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Anyone who's seen old movies that take place within the depths of the African jungle or across the barren Sahara desert has probably seen an early Land Rover in action. Stark and strictly down-to-business in appearance, those first Land Rovers served as the grandfather of the modern four-wheel-drive sport-utility vehicle, which became so popular in the 1980s and beyond.
Land Rovers appeared in countless films, breezing their way through the most forbidding terrain, spare tire mounted atop the hood, headlamps peering out from behind a mesh screen. Headlamps became exposed before long, and the hood-mounted spare tire faded away; but the angular and upright Land Rover otherwise continued in its original form for several decades. Along the way, the British automaker also moved upscale with a batch of posher models, some nearly as capable as that earnest original.
Only a few years after World War II, the Rover company in Britain introduced a response to the American Jeep, which had served so valiantly in the military and become a lasting icon. In 1948, the first Land Rover debuted with a 1.6-liter four-cylinder engine, which grew twice in size over the next decade. Six-cylinder engines became available in 1967. Eventually, diesel engines and even a V-8 became available. But by 1974, original-style Land Rovers were no longer exported to the U.S.
Land Rovers became available in other configurations: pickup truck, van, station wagon; and wearing special custom bodies. All along, Land Rovers have been used by the British Army, as well as by local fire departments. Of course, they've also carried plenty of visitors on jungle safaris and jungle tours.
That original Land Rover was clearly a practical workhorse with an unadorned appearance. To attract customers who weren't so enthralled by that picture, Land Rover introduced a far more upscale Range Rover model during 1970. Though the Range Rover was developed as a passenger car, not a truck, it could handle off-road treks nearly as well as the original Land Rover.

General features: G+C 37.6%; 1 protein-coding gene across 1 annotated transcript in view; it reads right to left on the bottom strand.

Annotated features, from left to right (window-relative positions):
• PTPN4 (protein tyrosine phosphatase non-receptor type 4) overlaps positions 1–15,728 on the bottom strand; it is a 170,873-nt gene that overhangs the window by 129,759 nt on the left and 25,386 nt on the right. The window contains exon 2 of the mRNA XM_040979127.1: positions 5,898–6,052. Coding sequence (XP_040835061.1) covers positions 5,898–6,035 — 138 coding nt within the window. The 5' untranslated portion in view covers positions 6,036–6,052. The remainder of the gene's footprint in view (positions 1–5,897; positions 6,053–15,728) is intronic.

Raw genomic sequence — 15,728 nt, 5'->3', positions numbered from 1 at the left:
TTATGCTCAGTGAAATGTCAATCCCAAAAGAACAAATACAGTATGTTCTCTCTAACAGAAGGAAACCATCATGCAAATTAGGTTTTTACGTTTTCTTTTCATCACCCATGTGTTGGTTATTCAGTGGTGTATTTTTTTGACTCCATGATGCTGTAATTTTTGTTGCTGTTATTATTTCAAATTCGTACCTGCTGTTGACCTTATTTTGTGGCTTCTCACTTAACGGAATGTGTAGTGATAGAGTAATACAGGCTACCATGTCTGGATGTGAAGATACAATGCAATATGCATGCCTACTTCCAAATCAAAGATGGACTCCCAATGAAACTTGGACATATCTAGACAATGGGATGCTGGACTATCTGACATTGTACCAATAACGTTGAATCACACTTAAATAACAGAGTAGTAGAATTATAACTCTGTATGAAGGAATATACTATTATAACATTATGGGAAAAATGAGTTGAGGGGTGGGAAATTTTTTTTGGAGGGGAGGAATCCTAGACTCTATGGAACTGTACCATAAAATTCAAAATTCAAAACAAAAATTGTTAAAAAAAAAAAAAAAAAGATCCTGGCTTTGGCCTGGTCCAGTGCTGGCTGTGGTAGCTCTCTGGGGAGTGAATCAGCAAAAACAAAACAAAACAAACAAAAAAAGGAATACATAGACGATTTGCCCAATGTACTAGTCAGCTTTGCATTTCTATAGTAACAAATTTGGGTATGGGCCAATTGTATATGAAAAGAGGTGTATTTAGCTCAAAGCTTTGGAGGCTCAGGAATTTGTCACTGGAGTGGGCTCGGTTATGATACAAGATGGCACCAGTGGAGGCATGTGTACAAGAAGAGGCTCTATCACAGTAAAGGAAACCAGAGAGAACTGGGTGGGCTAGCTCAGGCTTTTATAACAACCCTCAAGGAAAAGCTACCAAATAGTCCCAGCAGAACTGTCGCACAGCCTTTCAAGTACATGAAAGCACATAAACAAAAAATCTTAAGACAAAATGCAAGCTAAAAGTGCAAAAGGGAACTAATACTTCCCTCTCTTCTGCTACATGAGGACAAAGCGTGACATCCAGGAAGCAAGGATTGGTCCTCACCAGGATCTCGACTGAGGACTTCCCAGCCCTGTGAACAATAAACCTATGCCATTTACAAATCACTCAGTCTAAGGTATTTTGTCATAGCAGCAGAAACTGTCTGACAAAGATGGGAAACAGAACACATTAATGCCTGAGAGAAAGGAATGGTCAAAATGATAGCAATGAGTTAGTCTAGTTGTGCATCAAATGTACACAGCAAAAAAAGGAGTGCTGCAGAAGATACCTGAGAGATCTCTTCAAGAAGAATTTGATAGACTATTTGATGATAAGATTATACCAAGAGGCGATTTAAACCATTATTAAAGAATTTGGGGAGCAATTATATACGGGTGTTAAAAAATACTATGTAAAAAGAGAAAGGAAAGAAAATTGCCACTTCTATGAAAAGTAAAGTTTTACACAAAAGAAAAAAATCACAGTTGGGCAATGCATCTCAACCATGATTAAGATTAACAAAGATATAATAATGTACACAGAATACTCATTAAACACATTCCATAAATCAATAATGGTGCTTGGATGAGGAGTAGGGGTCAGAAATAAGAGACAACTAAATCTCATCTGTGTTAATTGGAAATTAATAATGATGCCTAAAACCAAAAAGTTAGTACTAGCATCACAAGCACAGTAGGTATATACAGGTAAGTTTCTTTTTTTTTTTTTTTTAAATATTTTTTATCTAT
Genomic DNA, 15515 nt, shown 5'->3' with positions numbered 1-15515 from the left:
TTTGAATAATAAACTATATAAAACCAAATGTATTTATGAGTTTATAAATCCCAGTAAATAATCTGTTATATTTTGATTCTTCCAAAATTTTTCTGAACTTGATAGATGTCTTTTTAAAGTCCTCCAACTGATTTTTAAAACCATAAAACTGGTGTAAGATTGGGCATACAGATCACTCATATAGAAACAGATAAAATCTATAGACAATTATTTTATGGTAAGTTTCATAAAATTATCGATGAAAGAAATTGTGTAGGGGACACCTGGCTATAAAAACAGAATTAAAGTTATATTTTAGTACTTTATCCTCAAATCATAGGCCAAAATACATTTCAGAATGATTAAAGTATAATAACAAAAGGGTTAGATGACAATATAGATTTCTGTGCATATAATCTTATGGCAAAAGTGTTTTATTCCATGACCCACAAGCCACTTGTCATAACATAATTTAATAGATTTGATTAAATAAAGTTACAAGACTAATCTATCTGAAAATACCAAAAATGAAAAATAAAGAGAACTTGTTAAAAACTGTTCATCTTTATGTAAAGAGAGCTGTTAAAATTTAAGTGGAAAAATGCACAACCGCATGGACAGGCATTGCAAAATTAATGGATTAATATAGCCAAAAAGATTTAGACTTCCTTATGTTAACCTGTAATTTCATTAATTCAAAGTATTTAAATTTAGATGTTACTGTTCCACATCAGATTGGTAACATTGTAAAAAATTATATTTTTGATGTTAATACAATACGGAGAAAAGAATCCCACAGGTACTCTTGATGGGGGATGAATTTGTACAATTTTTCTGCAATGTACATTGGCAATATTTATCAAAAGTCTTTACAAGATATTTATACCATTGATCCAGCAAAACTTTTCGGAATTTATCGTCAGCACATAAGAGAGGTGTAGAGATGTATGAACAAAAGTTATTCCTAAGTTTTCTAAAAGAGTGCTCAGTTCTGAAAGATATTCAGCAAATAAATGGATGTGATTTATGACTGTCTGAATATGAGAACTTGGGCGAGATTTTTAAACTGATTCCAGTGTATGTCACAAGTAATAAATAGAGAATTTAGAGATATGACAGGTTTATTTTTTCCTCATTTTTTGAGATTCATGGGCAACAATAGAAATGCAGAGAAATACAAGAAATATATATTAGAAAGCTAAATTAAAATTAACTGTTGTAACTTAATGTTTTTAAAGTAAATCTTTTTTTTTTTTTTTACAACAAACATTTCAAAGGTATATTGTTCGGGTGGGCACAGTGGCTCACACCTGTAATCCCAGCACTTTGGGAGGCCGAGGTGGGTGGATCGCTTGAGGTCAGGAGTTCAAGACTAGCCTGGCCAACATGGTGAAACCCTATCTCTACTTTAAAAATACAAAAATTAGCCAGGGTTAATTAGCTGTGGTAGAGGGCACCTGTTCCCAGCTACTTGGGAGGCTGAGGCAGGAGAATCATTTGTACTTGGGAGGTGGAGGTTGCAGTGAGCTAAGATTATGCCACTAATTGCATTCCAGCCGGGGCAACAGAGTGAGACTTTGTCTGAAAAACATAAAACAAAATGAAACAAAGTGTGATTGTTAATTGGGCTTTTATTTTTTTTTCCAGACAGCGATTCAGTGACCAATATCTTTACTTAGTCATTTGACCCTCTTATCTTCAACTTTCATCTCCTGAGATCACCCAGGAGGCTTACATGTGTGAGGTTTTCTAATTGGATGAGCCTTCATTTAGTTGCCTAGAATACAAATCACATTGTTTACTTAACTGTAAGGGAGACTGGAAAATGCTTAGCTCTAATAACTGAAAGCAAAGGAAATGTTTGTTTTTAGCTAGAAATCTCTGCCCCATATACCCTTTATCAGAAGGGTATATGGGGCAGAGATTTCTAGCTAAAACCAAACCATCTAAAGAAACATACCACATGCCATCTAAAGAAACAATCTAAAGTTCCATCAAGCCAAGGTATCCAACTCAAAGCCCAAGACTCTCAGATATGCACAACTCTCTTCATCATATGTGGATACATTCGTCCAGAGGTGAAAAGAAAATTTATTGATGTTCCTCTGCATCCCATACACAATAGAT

Borrowed from British Rover sedans, the Range Rover's initial V-8 engine was actually adapted from a General Motors design, which had powered compact models in the early 1960s. By 1987, Range Rovers were able to meet U.S. specifications, and could be sold in the American market.
Land Rover's limited-production Defender 110, offered only in 1993 and descended from the original, remains a favorite of hardcore four-wheel-driving enthusiasts. A different Defender, with a convertible body, continued into 1997.
A conventional midsize Discovery model emerged for 1994, going through two generations before it was replaced by an bigger, heavier LR3 in 2005. For 2002, Land Rover launched its first compact SUV, the Freelander, destined to serve for four seasons. Redesigned in 2003 for only the third time in 32 years, the already-posh Range Rover grew longer, taller, and narrower, and used a stiffer body with an integrated chassis. Supercharged engines have been available in the Range Rover since 2006, and in the smaller Range Rover Sport that appeared that year. Both Range Rovers were redesigned for 2010.
Meanwhile, a compact LR2 debuted for 2008, with standard all-wheel drive but no low-range gearing. Two years later an LR4 replaced the LR3, to serve as the seven-passenger model. Latest entrant is the Evoque, the smallest family member, introduced as a 2012 model with a turbocharged four-cylinder engine and all-wheel drive.
Riders in early Land Rover products might have complained about the ride, but modern-day versions are considerably more genteel, if no less capable. Stripped-down or plush, most Land Rover vehicles easily instill desire in sport-minded people to embark upon some off-road treks-though many owners never venture into any jungle other than the urban variety.